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Power Markets in India

25th June, 2024 Economy

Power Markets in India

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  • To address the unusually high-power demand during a scorching summer, the government has taken a significant step by permitting the trading of surplus electricity generated from "linkage coal" in the country's power markets.
  • This decision comes as a strategic response to ensure adequate power supply amidst soaring temperatures, where traditional methods may fall short.

Coal Linkages and Power Purchase Agreements (PPAs)

  • Coal Linkages: Typically established by the government, coal linkages tie thermal units to long-term PPAs with distribution companies (discoms).
  • PPAs: These agreements, spanning around 25 years, commit generators to supply power at fixed rates, posing challenges in adapting to dynamic market conditions.

Emergence of Power Markets

  • Flexibility Over PPAs: Power markets offer a flexible, transparent alternative to PPAs, enabling generators to respond swiftly to demand fluctuations.
  • Market-Driven Pricing: Surplus power can be traded independently of PPAs at market-determined prices, optimizing revenue for generators.

Functioning of Power Markets

  • Market Dynamics: Buyers and sellers participate in bidding and offering electricity, with the market clearing price determined by demand and supply equilibrium.
  • Market Categories: Spot markets facilitate immediate trades, while contract markets enable longer-term transactions such as day-ahead and term-ahead markets.
  • Role of RECs: Renewable Energy Certificates (RECs) allow utilities to fulfil renewable purchase obligations, contributing to the green energy ecosystem.

Power Exchanges in India

  • Establishment and Regulation: Power exchanges operate under the framework established by the Electricity Act of 2003, regulated by CERC.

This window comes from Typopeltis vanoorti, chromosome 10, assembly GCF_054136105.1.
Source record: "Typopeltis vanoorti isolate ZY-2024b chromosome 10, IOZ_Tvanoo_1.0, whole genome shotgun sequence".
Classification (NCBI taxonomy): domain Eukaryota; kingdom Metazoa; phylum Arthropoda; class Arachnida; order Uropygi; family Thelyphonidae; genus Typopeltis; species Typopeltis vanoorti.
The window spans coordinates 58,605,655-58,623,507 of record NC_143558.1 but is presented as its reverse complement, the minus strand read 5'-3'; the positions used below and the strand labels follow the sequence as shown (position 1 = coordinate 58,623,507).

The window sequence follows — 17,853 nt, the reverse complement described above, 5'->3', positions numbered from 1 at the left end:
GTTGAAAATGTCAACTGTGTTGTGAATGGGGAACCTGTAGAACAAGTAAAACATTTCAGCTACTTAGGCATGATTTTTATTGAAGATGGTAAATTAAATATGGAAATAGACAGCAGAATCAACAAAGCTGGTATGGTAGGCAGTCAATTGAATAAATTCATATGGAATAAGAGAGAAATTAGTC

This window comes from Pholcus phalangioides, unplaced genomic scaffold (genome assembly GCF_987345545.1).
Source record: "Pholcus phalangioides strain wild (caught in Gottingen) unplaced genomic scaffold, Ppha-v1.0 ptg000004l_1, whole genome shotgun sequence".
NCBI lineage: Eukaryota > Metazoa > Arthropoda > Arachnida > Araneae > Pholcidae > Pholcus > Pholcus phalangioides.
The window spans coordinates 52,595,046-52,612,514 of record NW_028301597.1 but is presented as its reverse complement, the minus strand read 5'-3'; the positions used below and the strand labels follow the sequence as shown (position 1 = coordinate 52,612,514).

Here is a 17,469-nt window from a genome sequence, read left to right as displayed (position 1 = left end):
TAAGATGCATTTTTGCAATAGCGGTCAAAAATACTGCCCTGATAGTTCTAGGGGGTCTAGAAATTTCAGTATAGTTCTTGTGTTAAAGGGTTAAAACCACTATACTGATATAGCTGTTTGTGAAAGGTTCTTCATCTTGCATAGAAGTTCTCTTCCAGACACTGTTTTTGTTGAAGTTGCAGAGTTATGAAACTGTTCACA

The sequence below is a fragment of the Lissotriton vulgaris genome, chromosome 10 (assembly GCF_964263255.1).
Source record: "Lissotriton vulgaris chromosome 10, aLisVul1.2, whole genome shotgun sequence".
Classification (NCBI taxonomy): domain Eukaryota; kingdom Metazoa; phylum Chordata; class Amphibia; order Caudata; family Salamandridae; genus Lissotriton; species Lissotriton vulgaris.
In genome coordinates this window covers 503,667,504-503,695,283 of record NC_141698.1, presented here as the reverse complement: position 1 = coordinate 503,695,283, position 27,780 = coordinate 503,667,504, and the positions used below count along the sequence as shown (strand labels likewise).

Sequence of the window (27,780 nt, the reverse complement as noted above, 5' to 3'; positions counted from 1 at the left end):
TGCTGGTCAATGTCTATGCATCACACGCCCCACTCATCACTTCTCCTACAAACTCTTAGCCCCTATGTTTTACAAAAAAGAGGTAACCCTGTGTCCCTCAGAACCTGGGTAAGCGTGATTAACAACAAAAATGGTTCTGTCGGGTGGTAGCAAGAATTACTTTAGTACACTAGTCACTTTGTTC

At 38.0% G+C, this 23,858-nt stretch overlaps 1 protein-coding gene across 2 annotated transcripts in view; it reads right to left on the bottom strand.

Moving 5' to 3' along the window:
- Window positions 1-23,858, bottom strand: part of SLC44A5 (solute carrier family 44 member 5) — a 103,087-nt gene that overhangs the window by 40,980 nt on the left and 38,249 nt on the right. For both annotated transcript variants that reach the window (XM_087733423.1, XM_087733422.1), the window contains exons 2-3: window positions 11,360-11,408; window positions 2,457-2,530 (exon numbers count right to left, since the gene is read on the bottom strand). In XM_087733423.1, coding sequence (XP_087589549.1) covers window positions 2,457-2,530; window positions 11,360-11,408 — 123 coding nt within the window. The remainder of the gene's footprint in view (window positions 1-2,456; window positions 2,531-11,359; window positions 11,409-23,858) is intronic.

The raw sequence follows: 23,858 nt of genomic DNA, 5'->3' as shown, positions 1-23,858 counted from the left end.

• Market Dominance: Indian Energy Exchange Ltd (IEX) holds a significant market share, followed by Power Exchange India Limited (PXIL) and Hindustan Power Exchange Ltd (HPX).

Growth and Importance of Power Exchanges

  • Trading Volume: IEX traded about 110 billion units (BU) of electricity in FY 2023-24, representing a substantial portion of India's total power demand.
  • Regulatory Support: Recent amendments aim to encourage participation in power exchanges, recognizing their growing significance in India's energy market.

Future Developments

  • Market Coupling: Proposed to enhance price discovery and stability by matching bids across exchanges.
  • Capacity Markets: Aimed at incentivizing investment in generation capacity for long-term grid reliability, aligning India's market practices with international standards.

This strategic move by the government not only addresses immediate energy needs but also sets the stage for a more resilient and adaptable energy infrastructure in the face of future challenges.


Q.  Which legislative act established the framework for the operation of power exchanges in India, and which regulatory body oversees their functioning?

a) The Energy Conservation Act of 2001, regulated by the Ministry of Power

b) The Electricity Act of 2003, regulated by the Central Electricity Regulatory Commission (CERC)

c) The Renewable Energy Act of 2005, regulated by the Ministry of New and Renewable Energy

d) The Power Sector Reform Act of 2008, regulated by the National Power Exchange Commission

Answer b)

SOURCE: Economic Times